For Scientists of the 18th Century, the Transit of Venus Was Their Final Chance to Measure the Solar System

The story of an 18th-century voyage to a remote island in the Pacific, in the hopes of pinning down the distance between the Earth and the sun

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James Cook's measurements of the 1769 transit of Venus. (NASA)

Later today, as the planet Venus glides across the face of the sun, people all around the world will gather to watch. For 21st-century observers, the event -- known as the transit -- is a chance to see the orbits of the solar system at work as they come into a momentary alignment. Another transit will not occur until 2117. 

Unless you are very young and plan to live for a very, very long time, this is it for you.

So perhaps you feel a bit of pressure to get out your solar shades and catch the historic event. But that pressure is nothing -- nothing -- compared with the pressure that was on British Captain James Cook and the crew of the HMB Endeavour when they set sail in 1768 to reach Tahiti in time to watch the 1769 transit. It was their hope that accurate measurements of the transit could finally give scientists the data they needed to answer one of the big questions in astronomy at that time: Just how far away was the Earth from the sun? If they could answer that, they could calculate the size of the solar system as a whole.

The ship set sail in August of 1768 in anticipation of the transit that would occur the following June. Their destination was Tahiti, a tiny island of about 400 square miles that had become known to Europeans only one year earlier. It was a dangerous mission: "We ... took our leave of Europe for heaven alone knows how long, perhaps for Ever," wrote Joseph Banks, a young botanist on board the ship.

At the time, astronomers knew six of the planets in orbit around the sun (Mercury, Venus, Earth, Mars, Jupiter, and Saturn) and they knew, basically, the relative distances among them -- for example, that Jupiter was five times farther than the Earth from the sun. But absolute distances -- kilometers or miles -- were as yet unknown. A century earlier, Edmund Halley (of Halley's Comet fame) had developed a trigonometric method for getting the absolute distance, a formula that was simplified by French astronomer Joseph-Nicolas Delisle. The only catch was, they needed data from a transit, and there wasn't going to be one until 1761.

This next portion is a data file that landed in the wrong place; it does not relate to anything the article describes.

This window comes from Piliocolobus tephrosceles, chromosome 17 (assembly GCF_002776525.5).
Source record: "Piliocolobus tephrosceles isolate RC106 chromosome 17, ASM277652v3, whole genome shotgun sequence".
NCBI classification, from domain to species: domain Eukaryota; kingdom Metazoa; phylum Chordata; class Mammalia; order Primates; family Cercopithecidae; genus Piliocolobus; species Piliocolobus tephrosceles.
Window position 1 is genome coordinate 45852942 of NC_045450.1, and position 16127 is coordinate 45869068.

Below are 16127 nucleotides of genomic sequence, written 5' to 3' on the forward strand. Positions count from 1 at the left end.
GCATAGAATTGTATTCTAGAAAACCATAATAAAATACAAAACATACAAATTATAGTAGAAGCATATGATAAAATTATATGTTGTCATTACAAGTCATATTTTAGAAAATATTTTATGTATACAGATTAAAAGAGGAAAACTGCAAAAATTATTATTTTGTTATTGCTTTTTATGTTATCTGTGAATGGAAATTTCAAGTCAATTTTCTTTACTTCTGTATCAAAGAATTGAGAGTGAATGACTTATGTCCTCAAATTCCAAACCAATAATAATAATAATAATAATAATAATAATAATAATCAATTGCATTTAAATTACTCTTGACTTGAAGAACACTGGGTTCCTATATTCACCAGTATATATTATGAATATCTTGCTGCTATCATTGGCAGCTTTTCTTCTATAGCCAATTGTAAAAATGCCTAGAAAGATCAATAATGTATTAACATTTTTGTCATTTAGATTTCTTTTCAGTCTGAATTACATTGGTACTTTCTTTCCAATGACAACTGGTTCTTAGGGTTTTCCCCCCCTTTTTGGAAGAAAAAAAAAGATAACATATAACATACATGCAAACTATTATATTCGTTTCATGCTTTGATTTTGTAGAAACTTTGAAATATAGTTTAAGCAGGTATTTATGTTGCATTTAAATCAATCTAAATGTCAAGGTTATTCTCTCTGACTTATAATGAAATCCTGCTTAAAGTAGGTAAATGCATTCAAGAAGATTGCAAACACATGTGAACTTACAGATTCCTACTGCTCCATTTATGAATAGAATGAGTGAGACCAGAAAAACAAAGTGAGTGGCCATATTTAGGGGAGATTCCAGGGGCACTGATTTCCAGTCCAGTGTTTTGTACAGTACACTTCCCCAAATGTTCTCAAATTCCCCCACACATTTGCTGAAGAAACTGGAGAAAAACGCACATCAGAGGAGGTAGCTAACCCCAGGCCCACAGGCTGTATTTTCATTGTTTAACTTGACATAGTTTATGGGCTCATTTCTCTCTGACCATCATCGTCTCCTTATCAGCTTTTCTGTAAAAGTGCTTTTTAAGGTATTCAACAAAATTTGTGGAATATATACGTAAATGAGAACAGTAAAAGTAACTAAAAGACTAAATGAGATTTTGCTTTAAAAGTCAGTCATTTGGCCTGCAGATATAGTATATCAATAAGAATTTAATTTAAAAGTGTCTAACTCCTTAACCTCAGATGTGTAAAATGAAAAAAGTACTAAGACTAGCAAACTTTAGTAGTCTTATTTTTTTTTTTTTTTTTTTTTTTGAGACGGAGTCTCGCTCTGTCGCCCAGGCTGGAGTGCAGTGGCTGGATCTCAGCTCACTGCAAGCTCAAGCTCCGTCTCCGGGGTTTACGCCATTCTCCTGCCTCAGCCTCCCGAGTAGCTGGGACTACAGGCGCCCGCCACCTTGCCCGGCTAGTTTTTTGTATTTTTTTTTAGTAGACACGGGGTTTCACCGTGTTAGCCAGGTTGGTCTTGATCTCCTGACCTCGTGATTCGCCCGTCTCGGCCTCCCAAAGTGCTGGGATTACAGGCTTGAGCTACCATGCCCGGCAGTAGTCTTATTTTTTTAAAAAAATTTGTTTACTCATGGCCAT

The transit of 1761 came and ... went. The data collected during the transit wasn't very good, due to weather, logistics, and observers' inexperience. Thankfully, they only needed to wait eight years until another transit, and this time they would be ready. They had to be, because the next one wasn't going to happen for another 105 years -- meaning, all of the astronomers alive in 1769 would go to their graves not knowing the answer to one of the biggest questions in their field.

And so they sailed; they sailed for eight months, making landfall in April of 1769, leaving them two months to set up their observatory. Other teams were making similar preparations in Philadelphia, St. Petersburg, the Hudson Bay, and Baja, California (two solid observation points were required for Halley and Delisle's formula). Cook's team had lost six of its 94 men en route, but, the rest had made it in time. "At this time we had but very few men upon the Sick list ... the Ships compney had in general been very healthy owing in a great measure to the Sour krout," Cook wrote.

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Rebecca J. Rosen is a senior editor at The Atlantic, where she oversees the Business Channel. She was previously an associate editor at The Wilson Quarterly.

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